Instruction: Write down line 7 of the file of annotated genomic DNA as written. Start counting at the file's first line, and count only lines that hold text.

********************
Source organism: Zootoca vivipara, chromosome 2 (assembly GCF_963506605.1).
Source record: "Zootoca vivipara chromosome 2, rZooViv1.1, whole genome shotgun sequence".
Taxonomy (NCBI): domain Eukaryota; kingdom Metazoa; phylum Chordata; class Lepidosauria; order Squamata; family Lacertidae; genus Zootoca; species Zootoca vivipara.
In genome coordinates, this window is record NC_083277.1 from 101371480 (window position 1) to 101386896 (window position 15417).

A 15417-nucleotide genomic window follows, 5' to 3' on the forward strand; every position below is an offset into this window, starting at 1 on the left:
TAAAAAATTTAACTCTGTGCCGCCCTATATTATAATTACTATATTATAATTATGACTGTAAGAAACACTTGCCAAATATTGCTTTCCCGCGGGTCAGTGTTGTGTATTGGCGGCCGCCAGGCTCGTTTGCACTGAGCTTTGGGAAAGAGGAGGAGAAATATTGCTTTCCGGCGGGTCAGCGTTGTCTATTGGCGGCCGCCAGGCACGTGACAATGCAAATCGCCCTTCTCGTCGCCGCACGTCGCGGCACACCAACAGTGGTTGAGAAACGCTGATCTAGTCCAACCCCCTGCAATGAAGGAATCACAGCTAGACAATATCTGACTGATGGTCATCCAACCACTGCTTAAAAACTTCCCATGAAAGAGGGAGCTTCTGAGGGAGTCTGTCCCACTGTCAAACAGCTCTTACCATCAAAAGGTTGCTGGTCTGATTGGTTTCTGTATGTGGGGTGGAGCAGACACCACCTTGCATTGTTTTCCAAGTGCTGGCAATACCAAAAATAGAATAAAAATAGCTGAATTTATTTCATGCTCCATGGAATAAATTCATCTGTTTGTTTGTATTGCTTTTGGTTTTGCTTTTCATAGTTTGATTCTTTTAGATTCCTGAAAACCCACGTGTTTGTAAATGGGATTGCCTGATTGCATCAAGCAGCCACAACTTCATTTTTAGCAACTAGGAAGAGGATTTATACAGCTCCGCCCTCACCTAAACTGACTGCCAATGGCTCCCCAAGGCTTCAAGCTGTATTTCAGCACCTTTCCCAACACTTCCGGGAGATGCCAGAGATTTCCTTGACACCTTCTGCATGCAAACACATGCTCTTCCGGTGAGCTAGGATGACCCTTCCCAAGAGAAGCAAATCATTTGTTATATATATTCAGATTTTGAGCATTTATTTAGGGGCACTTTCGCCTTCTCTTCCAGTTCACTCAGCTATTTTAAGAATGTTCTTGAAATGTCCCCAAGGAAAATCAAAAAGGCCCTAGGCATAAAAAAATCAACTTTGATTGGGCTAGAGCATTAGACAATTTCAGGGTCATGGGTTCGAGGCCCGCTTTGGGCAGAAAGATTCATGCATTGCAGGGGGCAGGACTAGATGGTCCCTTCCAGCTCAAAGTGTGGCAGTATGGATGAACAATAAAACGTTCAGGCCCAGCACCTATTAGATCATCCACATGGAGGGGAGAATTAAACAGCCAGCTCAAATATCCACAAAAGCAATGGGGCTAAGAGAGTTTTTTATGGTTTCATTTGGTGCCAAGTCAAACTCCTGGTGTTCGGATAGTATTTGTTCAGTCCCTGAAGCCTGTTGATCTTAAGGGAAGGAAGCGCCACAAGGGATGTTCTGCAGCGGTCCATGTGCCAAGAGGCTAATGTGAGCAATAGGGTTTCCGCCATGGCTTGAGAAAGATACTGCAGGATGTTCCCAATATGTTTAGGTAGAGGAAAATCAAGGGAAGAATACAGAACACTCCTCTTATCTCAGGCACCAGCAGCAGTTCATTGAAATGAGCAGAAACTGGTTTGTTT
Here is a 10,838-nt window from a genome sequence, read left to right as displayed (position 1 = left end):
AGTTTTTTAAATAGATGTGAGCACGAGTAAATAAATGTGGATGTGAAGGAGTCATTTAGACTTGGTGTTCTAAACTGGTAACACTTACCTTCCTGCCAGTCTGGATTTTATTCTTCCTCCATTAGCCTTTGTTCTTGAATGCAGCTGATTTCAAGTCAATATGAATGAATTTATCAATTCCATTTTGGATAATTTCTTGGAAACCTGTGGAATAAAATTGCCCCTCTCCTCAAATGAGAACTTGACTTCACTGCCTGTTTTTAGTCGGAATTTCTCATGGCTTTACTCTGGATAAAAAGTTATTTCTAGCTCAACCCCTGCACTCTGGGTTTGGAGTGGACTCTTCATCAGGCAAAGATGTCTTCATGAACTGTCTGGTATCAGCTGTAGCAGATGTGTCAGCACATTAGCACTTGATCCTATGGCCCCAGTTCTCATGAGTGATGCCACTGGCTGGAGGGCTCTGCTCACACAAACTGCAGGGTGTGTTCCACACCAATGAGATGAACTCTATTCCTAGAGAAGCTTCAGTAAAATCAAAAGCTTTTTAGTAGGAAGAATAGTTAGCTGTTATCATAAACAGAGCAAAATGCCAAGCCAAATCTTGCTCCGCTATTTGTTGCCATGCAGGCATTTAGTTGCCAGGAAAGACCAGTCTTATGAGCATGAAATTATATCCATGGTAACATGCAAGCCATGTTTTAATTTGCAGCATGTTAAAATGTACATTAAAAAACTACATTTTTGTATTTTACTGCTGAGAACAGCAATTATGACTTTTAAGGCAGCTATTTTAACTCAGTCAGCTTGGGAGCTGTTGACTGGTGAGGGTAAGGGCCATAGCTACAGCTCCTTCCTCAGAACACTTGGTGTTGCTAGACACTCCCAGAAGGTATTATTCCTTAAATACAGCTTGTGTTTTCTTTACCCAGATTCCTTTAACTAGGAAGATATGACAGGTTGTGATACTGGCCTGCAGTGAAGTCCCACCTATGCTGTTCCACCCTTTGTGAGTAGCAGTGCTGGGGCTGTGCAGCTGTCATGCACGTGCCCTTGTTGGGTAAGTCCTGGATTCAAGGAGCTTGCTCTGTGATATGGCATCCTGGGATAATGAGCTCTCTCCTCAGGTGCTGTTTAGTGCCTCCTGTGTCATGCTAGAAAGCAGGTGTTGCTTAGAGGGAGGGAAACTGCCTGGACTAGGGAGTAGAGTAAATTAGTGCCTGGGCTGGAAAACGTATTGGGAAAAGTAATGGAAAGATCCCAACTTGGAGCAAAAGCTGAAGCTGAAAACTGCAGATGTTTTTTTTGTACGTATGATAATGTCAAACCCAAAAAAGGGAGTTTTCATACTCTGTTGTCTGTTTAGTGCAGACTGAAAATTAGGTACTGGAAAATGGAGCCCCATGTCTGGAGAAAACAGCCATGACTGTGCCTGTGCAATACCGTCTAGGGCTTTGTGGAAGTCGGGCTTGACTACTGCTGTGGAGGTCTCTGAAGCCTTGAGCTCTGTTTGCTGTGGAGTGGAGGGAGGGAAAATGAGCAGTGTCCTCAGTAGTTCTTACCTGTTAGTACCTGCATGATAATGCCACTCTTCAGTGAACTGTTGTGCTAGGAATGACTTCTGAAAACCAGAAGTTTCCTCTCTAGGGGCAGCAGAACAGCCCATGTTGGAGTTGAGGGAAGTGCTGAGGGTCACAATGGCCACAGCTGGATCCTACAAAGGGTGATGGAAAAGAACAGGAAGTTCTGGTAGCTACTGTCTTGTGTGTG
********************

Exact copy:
Here is a 10,838-nt window from a genome sequence, read left to right as displayed (position 1 = left end):